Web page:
The Atlantic Coastal Plain stretches from the southern fringe of New England to the gentle topographic divide of the Florida peninsula that separates it from the similar Gulf Coastal Plain. Indeed, the two are often considered together in a single geological province as the Atlantic-Gulf Coastal Plain. This place of pinelands, swamps and sand beaches boasts rich biodiversity and subtle scenery.
Built from the deposits of rivers draining the Appalachians and of coastal marine waters, the Atlantic Coastal Plain is defined by broad beds of sandstone, shale, limestone, clay and other sedimentary formations. The plain dips subtly seaward, and merges seamlessly off the East Coast with the submerged continental shelf. Sea levels have fluctuated dramatically with cyclical glacial and inter-glacial periods.
Geologists divide the Atlantic Coastal Plain into a number of sections based on structural characteristics. The northern end, characterized by a narrow strip of glacially impacted coast fenestrated by estuaries and bays, is called the Embayed Section; it stretches from Cape Cod in Massachusetts to the vicinity of Cape Lookout in North Carolina. South of the Embayed Section is the Cape Fear Arch, encompassing much of the coast of both Carolinas; then the Sea Islands Downwarp of southern South Carolina, Georgia and far northern Florida; and finally the Peninsular Arch of Florida, which merges with the Gulf Coastal Plain to the west.
Much of the Atlantic Coastal Plain is dramatically flat. Its landward boundary with the higher, more rugged Piedmont Plateau -- a province of the ancient Appalachian Mountains -- is defined by the “fall line,” where rivers drop from the highlands to low-gradient, meandering courses along the Coastal Plain. The name stems from the cascades and waterfalls marking this physiographic frontier, which serves as an upstream limit to commercial navigation on the rivers and has long played host to some of the region’s larger cities. Low ridges punctuating the plain mark former shorelines, tracking the fluctuation of sea level. The immediate shore in the Embayed Section is marked by drowned river valleys now serving as large estuaries, while farther south sandy barrier islands are common.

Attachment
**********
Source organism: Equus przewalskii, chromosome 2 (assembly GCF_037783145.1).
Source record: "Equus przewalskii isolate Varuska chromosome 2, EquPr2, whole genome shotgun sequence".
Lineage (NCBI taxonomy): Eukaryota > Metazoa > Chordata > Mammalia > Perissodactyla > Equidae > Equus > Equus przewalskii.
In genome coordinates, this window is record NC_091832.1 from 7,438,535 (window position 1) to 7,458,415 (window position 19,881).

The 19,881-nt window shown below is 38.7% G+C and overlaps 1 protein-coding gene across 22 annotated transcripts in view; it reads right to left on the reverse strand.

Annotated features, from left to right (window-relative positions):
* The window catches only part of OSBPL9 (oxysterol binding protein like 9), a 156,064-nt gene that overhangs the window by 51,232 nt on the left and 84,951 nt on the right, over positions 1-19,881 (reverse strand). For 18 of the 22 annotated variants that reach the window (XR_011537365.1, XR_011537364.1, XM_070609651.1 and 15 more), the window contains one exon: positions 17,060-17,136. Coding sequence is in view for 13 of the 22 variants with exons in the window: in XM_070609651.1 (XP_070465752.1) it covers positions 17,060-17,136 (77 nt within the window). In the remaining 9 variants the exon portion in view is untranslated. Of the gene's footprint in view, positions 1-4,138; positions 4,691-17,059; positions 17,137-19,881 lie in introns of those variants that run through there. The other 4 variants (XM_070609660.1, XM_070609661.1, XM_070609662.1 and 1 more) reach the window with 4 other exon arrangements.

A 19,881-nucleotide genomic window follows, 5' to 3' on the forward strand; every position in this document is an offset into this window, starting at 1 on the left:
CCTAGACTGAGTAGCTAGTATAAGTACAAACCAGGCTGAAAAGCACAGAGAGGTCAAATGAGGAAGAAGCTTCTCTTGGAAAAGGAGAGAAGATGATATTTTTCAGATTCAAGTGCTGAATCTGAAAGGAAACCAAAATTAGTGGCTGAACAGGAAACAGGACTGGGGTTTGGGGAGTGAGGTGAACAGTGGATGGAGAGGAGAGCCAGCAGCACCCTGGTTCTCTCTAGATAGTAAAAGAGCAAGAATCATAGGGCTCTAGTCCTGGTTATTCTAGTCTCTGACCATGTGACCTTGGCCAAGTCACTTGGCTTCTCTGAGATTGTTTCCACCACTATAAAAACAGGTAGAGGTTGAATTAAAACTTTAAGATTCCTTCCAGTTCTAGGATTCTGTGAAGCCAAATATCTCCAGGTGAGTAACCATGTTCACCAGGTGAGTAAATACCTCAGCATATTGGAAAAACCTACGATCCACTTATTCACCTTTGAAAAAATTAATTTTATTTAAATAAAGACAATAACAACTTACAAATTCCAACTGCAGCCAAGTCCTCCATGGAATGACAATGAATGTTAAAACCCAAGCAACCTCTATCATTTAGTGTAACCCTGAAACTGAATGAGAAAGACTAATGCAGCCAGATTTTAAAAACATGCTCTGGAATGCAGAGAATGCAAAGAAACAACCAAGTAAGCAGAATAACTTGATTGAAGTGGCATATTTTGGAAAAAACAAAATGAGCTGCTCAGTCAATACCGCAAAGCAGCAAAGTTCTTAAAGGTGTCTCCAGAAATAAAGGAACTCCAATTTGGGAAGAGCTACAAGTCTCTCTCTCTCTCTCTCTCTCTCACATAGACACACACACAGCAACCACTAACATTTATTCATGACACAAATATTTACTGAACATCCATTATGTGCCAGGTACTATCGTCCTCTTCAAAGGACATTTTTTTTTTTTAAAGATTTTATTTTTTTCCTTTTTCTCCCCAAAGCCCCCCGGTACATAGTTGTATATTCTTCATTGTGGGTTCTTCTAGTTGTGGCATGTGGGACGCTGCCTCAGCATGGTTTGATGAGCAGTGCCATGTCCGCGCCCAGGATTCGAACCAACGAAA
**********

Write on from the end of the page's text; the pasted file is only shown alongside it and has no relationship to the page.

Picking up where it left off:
Swamps are common on the Atlantic Coastal Plain, forming along along the floodplains of big rivers and other poorly drained areas. Influences of latitude, soils and hydroperiod -- the amount of time a given swamp is inundated with water -- help determine the vegetation communities defining a particular wetland. Some of the most important trees in Coastal Plain swamps include bald-cypress, water tupelo, Atlantic white-cedar and red maple; among the famous swamps are Okefenokee in Georgia and Florida, the Great Dismal Swamp of Virginia and North Carolina, and the Congaree Swamp of South Carolina. Great tracts of pinewoods are common along Atlantic Coastal Plain uplands, dominated by species like longleaf and loblolly pine. Estuarine environments along the immediate coast are rich frontiers of marine and freshwater ecosystems.
- "Natural Landscapes of the United States"; James A. Henry, Joann Mossa; 1995
- U.S. Fish and Wildlife Service: Great Dismal Swamp National Wildlife Refuge - Wildlife and Habitat
About the Author
Ethan Shaw is an independent naturalist and freelance outdoors/nature writer based in Oregon. He holds a B.S. in Wildlife Ecology and a graduate certificate in G.I.S. from the University of Wisconsin-Madison. His primary interests from both a fieldwork and writing perspective include landscape ecology, geomorphology, the classification of ecosystems, biogeography, wildlife/habitat relationships, and historical ecology. He’s written for a variety of outlets, including Earth Touch News, RootsRated, Backpacker, Terrain.org, and Atlas Obscura, and is presently working on a field guide.